In Conversation

ABCs for/of Richard Tuttle
An epistolary interview with Jarrett Earnest, pt. 2 “H–O”

H is for “Heraclitus”

“Fire lives the death of air, and air lives the death of fire; water lives the death of earth, earth that of water.”

Walter Tandy Murch, “Study #18,” 1962. Transparent and opaque watercolor and charcoal on very thick woven paper, 58.4 cm x 44.5 cm. Hood Museum of Art, Dartmouth College, Hanover, NH; gift of Mr. and Mrs. Thomas R. George, Class of 1940.

I cannot help but think of Heraclitus when I see the pairs of drawings and small constructions titled: “water in air,” “fire in earth,” “air in water,” and “earth in fire” in the recent Pace exhibition. I’m interested in what Heraclitus says about perception and understanding: “if all things were turned to smoke, the nostrils would distinguish them,” and “eyes and ears are bad witnesses to men if they have souls that understand not their language.” Is it the job of the work of art to help calibrate such sensitivity? Over your life how have you witnessed your eyes and ears (and body) better understand their own language?

When I ask what Heraclitus meant when he said each time you put your toe in a river, its a different river, and I think of one of the East Greek pots at the Met, as an answer, it makes perfect sense.

 

I is for “Intimacy”

I often think back to first seeing your wire pieces in the San Francisco Museum of Modern Art retrospective—one wire extending gently into space meeting a graphite line drawn onto the wall. I felt a huge sense of tenderness at the relationship between these two gestures, which open into one, all the more so because of the vastness of the wall, which asks of you a particular type of attention. Do you think there are formal ways art can invite an intimate engagement? Is it connected to a sense of reciprocity or vulnerability?

The smell of jasmine in Macao is so all-pervasive that I fear my sense of it cannot be communicated and I am not able to take care of the powers of description, though everyone else must feel the same.

 

J is for “Juvenilia”

Nabakov, writing in Speak, Memory:

The kind of poem I produced in those days was hardly anything more than a sign I made of being alive, of passing or having passed, or hoping to pass, through certain intense human emotions. It was a phenomenon of orientation rather than of art, thus comparable to stripes of paint on a roadside rock or to a pillared heap of stones marking a mountain trail. But then, in a sense, all poetry is positional: to try to express one’s position in regard to the universe embraced by consciousness, is an immemorial urge.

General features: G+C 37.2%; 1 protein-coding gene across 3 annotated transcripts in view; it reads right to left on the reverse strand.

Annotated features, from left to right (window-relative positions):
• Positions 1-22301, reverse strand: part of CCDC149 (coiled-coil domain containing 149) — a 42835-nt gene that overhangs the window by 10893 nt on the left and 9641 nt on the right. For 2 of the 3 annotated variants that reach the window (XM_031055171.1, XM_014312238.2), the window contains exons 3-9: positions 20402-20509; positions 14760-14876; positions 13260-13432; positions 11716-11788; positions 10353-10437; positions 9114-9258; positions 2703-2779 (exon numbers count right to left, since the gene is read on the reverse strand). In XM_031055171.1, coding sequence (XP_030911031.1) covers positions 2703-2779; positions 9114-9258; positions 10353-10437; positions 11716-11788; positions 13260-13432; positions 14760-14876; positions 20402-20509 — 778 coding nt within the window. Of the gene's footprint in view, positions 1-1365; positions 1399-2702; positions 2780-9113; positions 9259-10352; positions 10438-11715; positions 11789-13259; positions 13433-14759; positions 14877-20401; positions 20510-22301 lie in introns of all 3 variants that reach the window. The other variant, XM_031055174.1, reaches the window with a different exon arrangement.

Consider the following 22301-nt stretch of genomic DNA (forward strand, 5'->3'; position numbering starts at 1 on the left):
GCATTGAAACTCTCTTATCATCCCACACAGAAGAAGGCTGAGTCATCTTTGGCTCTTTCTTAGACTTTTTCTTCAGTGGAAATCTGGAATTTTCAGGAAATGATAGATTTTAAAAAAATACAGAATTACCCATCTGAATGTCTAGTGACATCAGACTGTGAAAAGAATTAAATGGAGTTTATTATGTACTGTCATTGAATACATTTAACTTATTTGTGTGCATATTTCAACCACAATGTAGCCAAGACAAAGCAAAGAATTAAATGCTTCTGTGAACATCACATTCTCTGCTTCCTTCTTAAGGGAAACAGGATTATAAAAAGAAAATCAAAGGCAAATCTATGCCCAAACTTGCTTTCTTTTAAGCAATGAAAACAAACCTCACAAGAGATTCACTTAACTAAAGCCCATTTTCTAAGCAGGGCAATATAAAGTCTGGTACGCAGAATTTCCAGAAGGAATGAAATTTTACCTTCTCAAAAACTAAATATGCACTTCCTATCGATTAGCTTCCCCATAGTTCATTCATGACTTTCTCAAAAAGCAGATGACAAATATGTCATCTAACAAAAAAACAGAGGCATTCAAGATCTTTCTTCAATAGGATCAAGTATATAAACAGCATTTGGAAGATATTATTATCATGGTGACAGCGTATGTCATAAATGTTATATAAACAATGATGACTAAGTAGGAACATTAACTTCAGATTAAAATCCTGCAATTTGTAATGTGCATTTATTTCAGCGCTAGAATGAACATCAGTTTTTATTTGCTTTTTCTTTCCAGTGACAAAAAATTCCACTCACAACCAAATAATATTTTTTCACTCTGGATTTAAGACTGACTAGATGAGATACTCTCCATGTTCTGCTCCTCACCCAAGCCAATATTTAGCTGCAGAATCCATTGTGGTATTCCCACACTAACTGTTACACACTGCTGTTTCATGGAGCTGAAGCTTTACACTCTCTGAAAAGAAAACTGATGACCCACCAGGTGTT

For me it seems clear that in his sense all art is thus positional, personal signs; what do you think? Are there activities/events from your childhood that you now see as surprisingly relevant to your mature art practice? In your mind what resides in your “Juvenilia” category?

If I could look out of every single window of Manhattan, there would, probably, not be a window for me.

Would other people have their own windows to look through?

Maybe it should read, “If I could look out of every window in Manhattan, there would probably not be a window for me.”

All those windows are obviously working very well for a lot of people as windows, and if someone were to need a window, chances are very likely they would find one which would work for them. Even then, perhaps, I would not be able to find one for me. What I meant was, an artist must be strong enough to do their work.

 

K is for “Kafka”

Hannah Arendt has described the brilliance of Franz Kafka as an inversion of our expected relationship between experience and thought:

Constantin Brancusi, “Newborn [I],” 1915. White marble, 5 3/4 × 8 1/4 × 5 7/8”/ The Louise and Walter Arensberg Collection, 1950. © ARS, NY. Philadelphia Museum of Art, Philadelphia, U.S.A.

While we find it a matter of course to associate richness of concrete detail and dramatic action with the experience of a given reality and to ascribe to mental processes abstract pallor as the price exacted for their order and precision, Kafka, by sheer force of intelligence and spiritual imagination, created out of a bare, “abstract” minimum of experience a kind of thought-landscape which, without losing in precision, harbors all the riches, varieties, and dramatic elements characteristic of “real” life.